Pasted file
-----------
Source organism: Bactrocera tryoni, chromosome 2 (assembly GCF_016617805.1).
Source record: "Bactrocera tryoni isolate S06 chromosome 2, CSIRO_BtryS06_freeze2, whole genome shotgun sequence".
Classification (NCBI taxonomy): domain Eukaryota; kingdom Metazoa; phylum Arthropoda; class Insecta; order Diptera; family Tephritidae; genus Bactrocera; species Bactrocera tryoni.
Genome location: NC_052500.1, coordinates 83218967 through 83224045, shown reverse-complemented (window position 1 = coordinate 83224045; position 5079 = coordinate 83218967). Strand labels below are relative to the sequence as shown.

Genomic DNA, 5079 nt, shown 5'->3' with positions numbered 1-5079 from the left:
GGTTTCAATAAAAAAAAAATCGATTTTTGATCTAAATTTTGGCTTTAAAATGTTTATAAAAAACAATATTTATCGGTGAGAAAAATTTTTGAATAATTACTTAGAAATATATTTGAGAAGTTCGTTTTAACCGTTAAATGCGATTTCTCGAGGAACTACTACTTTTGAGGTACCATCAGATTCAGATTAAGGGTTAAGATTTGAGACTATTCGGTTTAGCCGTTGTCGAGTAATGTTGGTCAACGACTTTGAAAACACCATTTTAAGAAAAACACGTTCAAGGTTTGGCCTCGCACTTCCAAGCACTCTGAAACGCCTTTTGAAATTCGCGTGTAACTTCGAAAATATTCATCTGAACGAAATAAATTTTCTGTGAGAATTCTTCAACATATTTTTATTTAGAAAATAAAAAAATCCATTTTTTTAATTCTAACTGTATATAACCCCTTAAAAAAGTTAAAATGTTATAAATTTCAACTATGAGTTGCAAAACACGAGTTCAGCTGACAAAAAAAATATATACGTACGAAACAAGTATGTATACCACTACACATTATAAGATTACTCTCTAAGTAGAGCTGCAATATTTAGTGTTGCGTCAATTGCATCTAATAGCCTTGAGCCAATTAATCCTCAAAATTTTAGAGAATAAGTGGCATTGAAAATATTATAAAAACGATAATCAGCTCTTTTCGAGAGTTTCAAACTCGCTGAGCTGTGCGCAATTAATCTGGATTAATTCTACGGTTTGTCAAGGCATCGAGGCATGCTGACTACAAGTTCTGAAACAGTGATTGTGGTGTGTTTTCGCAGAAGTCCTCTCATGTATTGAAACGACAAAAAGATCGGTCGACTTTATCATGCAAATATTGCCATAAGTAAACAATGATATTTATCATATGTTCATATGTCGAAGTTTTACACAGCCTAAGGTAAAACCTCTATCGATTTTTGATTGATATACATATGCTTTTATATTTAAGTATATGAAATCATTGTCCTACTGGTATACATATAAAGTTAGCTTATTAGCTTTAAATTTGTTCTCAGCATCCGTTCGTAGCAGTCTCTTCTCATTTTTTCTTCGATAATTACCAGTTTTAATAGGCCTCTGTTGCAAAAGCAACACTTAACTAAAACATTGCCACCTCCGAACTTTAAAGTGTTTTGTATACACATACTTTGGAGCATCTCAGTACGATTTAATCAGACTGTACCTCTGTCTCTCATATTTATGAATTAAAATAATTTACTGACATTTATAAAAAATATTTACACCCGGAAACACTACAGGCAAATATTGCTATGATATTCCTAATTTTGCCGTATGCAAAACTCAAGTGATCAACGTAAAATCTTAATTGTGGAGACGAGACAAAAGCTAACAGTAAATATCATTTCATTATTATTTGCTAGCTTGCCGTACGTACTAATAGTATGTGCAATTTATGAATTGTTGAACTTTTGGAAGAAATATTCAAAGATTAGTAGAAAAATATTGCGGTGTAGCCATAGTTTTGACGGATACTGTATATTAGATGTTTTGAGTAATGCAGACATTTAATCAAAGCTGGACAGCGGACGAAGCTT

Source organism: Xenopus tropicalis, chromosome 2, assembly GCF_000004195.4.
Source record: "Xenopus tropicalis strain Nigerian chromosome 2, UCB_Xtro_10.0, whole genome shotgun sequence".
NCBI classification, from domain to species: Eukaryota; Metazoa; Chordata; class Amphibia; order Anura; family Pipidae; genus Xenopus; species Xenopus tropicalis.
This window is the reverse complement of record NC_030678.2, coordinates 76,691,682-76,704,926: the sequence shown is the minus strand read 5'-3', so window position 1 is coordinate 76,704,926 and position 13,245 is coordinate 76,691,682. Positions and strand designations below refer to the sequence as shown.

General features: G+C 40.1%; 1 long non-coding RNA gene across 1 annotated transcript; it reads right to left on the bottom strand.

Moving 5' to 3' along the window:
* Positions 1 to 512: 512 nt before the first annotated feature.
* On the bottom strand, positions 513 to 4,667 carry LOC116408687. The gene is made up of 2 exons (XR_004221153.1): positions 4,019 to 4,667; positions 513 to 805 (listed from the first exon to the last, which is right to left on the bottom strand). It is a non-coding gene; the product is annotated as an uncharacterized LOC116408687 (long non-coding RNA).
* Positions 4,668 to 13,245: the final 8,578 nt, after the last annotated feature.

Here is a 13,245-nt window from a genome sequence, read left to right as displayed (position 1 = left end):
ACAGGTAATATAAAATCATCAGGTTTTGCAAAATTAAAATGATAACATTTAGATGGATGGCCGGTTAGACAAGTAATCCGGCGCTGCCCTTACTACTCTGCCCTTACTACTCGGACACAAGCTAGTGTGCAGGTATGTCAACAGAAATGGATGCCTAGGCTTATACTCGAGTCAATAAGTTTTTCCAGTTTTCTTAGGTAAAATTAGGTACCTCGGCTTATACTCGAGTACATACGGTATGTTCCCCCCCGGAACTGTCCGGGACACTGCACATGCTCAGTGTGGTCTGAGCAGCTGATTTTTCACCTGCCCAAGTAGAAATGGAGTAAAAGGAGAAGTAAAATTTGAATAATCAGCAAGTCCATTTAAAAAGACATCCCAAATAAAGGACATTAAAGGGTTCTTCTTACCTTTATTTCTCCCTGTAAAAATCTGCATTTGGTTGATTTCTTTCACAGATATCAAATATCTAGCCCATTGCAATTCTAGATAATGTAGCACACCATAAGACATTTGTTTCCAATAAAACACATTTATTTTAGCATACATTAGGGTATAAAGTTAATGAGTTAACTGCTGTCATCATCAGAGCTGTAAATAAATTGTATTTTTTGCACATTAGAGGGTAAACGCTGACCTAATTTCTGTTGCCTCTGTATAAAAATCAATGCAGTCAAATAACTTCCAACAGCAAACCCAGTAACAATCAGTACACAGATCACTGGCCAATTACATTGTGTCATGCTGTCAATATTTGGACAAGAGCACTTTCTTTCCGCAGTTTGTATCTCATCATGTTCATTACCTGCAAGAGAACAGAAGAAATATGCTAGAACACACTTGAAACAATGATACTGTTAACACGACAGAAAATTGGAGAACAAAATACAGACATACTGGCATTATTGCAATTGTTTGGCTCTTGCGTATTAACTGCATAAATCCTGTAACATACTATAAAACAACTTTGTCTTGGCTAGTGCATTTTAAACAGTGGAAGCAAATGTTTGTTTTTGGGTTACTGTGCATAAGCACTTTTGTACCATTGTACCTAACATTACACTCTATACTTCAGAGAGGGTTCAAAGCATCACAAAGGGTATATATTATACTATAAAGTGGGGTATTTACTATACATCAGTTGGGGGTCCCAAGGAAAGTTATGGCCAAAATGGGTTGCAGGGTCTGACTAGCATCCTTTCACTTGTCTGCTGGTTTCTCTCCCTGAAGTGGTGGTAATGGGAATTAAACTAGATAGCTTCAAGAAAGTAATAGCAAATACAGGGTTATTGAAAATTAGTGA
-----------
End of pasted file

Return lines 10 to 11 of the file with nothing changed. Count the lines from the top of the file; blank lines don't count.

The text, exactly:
This window is the reverse complement of record NC_030678.2, coordinates 76,691,682-76,704,926: the sequence shown is the minus strand read 5'-3', so window position 1 is coordinate 76,704,926 and position 13,245 is coordinate 76,691,682. Positions and strand designations below refer to the sequence as shown.

General features: G+C 40.1%; 1 long non-coding RNA gene across 1 annotated transcript; it reads right to left on the bottom strand.